1) I am aware that the entire story is a rather tragic event. As someone who has experienced the effects of mental illness in my own life, I know people can do some strange and tragic things. But you know what else I know from personal experience? However sad those events are, they are also often quite hilarious, even if I didn't quite think so at the time. Just because I find the idea of attacking someone while wearing a diaper hilarious does not make me a bad person.
After September 11th, I bet there a number of people who would have thought this or this not so much funny as offensive, particularly those who had family from those events, but that does not make them less hilarious. Something can be both tragic and hilarious.
2) I have nothing but the utmost faith in NASA to solve the problem. This was an isolated incident, and anyone who would exploit this tragic/hilarious event as a means of hurting NASA is an idiot. I am sure NASA probably has a pretty good mental health system in place, and there is clearly going to be a problem with self-reporting in this situation, since mental health issues would result in the loss of the chance to go into space, as stated both by Molly and in the article. So to clarify, I do not consider any system "broken;" this was an isolated incident. Even though it probably is not necessary (since this was an isolated incident), NASA appears to be thoroughly reviewing their procedures so it does not happen again.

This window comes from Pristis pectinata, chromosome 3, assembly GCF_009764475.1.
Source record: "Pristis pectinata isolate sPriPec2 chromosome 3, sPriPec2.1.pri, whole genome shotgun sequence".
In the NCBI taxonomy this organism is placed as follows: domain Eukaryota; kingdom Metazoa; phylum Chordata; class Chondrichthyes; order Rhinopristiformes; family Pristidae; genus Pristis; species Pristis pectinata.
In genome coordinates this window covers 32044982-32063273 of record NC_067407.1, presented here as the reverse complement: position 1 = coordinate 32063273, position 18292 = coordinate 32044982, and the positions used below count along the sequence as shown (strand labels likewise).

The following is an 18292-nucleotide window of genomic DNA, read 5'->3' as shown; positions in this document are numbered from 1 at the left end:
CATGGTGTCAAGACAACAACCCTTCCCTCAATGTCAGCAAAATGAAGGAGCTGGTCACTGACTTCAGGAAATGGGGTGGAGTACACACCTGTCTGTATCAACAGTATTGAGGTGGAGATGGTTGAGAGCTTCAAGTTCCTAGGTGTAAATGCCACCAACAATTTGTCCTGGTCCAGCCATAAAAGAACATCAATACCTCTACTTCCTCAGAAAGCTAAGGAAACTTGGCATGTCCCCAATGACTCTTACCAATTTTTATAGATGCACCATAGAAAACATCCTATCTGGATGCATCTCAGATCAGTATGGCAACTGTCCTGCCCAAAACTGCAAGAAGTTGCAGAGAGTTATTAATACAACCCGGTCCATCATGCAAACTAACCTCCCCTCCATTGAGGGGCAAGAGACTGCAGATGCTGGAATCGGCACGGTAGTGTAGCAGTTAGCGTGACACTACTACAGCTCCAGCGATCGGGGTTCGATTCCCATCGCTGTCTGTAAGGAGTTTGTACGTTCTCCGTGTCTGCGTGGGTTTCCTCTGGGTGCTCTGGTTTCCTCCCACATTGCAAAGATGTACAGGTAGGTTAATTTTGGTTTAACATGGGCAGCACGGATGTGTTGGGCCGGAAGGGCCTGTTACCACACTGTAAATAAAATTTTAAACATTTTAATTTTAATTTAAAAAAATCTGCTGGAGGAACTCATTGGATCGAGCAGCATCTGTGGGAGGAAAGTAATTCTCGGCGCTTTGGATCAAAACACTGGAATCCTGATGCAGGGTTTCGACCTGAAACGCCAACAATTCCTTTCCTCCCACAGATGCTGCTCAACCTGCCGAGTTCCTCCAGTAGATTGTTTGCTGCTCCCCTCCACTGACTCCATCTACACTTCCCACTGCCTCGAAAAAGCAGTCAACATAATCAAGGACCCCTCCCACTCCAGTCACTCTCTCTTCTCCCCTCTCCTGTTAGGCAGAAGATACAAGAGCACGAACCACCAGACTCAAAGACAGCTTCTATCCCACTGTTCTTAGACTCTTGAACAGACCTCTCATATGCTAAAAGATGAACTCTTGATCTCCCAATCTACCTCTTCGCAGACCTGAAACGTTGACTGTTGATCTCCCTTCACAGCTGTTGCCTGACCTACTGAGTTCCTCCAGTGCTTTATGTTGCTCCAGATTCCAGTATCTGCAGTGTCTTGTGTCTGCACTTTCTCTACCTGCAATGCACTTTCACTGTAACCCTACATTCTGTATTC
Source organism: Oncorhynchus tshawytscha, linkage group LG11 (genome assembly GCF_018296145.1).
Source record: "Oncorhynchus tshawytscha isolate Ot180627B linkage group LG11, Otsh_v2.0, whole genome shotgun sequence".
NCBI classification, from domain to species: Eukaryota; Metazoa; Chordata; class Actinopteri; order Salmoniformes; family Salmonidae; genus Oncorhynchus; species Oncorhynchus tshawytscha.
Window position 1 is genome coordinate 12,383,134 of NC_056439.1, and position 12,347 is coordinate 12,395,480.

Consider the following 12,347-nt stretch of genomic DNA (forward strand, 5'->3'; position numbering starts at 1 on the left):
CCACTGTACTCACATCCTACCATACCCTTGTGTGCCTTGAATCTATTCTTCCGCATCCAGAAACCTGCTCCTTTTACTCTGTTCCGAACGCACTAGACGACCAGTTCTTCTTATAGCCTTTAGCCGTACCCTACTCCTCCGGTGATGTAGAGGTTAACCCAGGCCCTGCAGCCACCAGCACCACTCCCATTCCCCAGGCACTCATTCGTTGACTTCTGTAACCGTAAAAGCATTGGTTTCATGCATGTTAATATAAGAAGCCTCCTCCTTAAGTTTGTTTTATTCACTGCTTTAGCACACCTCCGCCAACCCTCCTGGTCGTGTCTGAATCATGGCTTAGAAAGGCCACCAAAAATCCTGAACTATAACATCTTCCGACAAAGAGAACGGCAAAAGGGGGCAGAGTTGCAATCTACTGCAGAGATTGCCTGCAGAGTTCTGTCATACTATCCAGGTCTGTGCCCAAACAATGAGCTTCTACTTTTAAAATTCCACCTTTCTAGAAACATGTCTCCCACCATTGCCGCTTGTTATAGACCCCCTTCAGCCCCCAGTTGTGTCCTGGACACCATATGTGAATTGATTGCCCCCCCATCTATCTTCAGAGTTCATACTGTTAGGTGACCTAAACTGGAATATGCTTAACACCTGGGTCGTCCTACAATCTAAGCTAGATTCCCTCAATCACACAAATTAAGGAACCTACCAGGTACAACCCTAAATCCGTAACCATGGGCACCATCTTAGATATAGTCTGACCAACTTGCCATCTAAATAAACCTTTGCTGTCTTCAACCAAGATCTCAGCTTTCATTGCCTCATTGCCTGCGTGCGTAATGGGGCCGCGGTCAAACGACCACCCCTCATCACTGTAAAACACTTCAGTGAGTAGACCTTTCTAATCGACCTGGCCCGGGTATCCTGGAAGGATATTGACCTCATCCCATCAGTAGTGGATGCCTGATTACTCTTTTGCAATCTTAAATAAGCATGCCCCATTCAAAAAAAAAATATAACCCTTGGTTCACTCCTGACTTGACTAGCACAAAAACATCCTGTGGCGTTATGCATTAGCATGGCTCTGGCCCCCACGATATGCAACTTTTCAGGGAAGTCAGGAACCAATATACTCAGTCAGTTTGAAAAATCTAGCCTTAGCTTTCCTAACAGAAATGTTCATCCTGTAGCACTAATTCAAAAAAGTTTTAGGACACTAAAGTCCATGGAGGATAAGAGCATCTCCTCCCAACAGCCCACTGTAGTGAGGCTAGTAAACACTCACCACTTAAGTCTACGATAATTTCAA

I also consider myself a strong advocate of space flight and NASA. This incident does not change my support, even if I do consider it hilarious. I wish people paid attention to NASA for good things instead of the bad, but I'm not sure there is any government agency that the media turns its cameras on unless something bad happens (see FEMA, the Army/Army Corps of Engineers, the police, etc.).
3) I remain somewhat bitter towards engineers, particularly Craig (who I don't believe is a NASA employee), from my days at OSU. I had not thought about it in a while (as I said), but the fact is that engineers looked down on non-engineers at Ohio State, and it was extremely vexing. As Diane pointed out to me recently, I really REALLY hate when people think they are better/smarter than someone else by virtue of some trait such as age, race, gender, religion, social class, or college major. You people boo the business majors at graduation! Maybe social science majors and business majors have easier majors, and maybe our math skills aren't as developed, and maybe we were mean to you at one point or another, but the fact remains that engineers are somewhat haughty about their major. Possibly deservedly, since you do create some pretty cool stuff, and you do take hard classes, but engineers definitely do not lack for pride in their major. I had this discussion a number of times with non-engineers at OSU, so I know I am not alone on this.
I was reminded of that when I read that particular article, which I was given as a suggestion by Gmail. I now wish the engineers who created Gmail had not given me that article, since it really didn't illuminate anything and has brought up bad feelings I was pretty sure I was over. In the future, I only ask that engineers use their God-like powers of creation and destruction for good, rather than evil, and that they leave the God-like egos at home.
4) I did not think this was an issue that would cut so deep, since I thought my "commentary" conveyed a light-hearted tone (such as the title), but I sincerely did not mean to hurt the feelings of any of my friends. But I can't lie: this incident is funny to me. It is funny to lots of people. There is no reason to pretend it does not have amusing aspects, even in the midst of the tragedy. I meant my previous post to be a joke, but a joke is not nearly as funny when it hurts a friend's feelings. I am sorry for that. Peace.